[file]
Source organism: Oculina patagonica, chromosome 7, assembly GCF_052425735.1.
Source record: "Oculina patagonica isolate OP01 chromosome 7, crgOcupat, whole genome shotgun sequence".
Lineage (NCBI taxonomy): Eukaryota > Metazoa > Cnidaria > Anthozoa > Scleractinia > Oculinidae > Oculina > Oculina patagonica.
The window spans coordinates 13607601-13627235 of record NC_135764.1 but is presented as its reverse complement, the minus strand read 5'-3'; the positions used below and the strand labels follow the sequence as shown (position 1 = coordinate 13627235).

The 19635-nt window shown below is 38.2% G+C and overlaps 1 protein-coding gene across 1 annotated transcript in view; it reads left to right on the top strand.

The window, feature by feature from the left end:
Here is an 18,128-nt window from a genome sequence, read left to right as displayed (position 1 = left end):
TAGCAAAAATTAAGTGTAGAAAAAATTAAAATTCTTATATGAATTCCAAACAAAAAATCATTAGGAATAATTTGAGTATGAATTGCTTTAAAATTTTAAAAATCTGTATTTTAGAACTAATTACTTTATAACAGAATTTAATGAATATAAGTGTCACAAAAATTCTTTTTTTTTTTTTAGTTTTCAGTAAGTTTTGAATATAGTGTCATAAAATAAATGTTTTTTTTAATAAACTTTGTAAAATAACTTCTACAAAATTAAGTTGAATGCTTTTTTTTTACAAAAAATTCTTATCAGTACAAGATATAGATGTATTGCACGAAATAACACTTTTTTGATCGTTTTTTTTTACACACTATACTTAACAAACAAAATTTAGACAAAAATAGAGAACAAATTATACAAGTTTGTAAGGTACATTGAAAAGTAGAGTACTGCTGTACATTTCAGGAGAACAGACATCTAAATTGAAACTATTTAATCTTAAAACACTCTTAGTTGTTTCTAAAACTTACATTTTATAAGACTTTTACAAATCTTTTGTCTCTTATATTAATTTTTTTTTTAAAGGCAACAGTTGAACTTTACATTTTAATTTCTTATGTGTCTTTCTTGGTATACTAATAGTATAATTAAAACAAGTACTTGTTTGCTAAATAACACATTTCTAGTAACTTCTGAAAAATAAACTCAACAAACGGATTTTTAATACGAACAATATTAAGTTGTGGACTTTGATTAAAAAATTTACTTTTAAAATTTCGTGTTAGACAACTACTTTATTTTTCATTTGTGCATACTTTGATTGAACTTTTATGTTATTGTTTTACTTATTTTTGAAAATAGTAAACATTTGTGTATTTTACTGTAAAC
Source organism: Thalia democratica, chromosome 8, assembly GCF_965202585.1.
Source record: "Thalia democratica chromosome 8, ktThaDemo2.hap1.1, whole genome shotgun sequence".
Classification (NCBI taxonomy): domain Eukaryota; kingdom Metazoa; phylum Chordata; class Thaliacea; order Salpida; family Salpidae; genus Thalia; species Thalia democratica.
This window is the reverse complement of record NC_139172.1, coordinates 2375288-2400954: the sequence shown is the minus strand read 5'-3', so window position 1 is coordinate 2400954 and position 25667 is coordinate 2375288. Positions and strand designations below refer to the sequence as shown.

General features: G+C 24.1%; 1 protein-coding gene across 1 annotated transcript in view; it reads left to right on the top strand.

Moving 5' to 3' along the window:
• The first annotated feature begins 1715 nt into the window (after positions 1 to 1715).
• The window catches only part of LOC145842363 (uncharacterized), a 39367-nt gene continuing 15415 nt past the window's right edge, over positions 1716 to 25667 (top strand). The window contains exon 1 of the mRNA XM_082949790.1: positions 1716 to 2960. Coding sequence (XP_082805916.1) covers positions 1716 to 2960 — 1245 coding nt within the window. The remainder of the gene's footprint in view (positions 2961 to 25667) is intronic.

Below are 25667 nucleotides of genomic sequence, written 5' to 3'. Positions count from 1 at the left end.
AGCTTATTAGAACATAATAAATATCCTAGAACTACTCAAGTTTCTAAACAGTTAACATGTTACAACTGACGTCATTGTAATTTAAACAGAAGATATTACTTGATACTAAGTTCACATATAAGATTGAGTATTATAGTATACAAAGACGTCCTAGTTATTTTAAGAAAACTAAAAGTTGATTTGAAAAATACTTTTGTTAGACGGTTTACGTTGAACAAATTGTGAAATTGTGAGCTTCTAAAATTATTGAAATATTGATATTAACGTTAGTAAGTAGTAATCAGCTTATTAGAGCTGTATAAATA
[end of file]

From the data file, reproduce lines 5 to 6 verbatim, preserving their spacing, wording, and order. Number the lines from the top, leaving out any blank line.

The 19635-nt window shown below is 38.2% G+C and overlaps 1 protein-coding gene across 1 annotated transcript in view; it reads left to right on the top strand.

The window, feature by feature from the left end: